Automakers succumb - embrace tougher emissions and mileage standards

After battling tougher nationwide rules for automobile emissions and mileage standards for years, today automakers will join the federal and state governments and environmental activists and accept a National Program that will mandate reduced carbon emissions and increased fuel economy.

According to a press release from the Alliance of Automobile Manufacturers and news reports the National Program, which will “begin to take effect in 2012,” will accomplish the following:

  • Put in place a federal standard for fuel efficiency that is as tough as the California program;
  • Imposing the first-ever limits on climate-altering gases from cars and trucks;
  • Create a car and light truck fleet in the United States that is almost 40 percent cleaner and more fuel-efficient — average of 35.5 miles per gallon — by 2016; and
  • Preserve vehicle diversity.

To accomplish all this, consumers will have to pay an extra $1,300 per vehicle.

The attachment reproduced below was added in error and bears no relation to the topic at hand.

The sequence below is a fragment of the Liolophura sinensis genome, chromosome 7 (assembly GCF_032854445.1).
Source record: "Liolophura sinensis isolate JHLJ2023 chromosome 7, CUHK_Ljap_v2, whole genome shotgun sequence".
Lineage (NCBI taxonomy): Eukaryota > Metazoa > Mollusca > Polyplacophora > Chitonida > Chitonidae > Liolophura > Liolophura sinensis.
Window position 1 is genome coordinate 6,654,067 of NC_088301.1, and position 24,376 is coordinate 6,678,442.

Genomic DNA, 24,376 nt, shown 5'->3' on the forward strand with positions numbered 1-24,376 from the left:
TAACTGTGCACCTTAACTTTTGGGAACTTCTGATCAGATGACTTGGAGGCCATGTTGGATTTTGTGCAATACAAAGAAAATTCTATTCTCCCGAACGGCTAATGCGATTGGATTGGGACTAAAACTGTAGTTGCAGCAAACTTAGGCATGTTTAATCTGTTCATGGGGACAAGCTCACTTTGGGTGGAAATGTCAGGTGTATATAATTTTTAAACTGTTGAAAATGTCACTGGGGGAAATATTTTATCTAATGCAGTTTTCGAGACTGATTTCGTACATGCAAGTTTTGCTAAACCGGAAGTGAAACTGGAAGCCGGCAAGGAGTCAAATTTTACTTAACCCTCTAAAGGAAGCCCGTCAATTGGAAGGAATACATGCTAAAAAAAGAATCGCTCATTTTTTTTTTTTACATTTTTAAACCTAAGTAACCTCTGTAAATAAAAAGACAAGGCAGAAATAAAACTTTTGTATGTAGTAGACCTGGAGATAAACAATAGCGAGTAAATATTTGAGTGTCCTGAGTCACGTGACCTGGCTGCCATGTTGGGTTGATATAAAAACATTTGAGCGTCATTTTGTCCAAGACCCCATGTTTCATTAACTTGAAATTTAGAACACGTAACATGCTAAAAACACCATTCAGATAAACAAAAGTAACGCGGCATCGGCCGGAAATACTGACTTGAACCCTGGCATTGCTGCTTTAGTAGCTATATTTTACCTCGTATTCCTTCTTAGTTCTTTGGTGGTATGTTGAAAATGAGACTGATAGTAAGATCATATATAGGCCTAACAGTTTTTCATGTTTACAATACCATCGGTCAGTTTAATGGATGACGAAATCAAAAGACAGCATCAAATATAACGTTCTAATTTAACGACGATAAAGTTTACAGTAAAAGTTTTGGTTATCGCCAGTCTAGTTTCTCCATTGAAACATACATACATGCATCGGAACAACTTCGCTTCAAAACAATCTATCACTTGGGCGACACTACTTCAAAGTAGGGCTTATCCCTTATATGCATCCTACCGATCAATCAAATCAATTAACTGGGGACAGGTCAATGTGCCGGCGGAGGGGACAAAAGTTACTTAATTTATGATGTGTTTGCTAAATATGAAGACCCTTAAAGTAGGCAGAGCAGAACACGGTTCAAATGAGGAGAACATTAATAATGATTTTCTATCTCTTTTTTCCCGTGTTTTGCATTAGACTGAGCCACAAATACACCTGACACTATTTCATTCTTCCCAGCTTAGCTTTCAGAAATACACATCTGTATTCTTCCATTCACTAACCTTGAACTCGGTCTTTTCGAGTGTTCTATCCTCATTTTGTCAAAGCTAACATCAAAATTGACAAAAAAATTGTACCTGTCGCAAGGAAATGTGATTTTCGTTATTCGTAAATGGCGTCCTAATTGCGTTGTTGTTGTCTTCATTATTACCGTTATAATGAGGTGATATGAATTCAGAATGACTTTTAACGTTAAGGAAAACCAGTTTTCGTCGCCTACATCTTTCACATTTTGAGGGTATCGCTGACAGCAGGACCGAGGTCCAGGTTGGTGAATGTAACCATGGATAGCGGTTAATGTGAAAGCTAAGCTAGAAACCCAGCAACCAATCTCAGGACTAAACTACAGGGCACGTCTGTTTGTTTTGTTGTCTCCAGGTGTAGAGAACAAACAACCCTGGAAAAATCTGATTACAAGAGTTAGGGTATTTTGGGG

Dave McCurdy, president and CEO, Alliance of Automobile Manufacturers says this is a new beginning:

What’s significant about the announcement is it launches a new beginning, an era of cooperation. The President has succeeded in bringing three regulatory bodies, 15 states, a dozen automakers and many environmental groups to the table. We’re all agreeing to work together on a National Program.

It’s amazing what you can accomplish when you single-handedly control an industry — deciding who runs the company, forcing mergers and bankruptcies. It has only cost us $23 billion, so far, to prop up General Motors and Chrysler long enough to make this grand bargain. How much per vehicle has the auto industry bailout cost?

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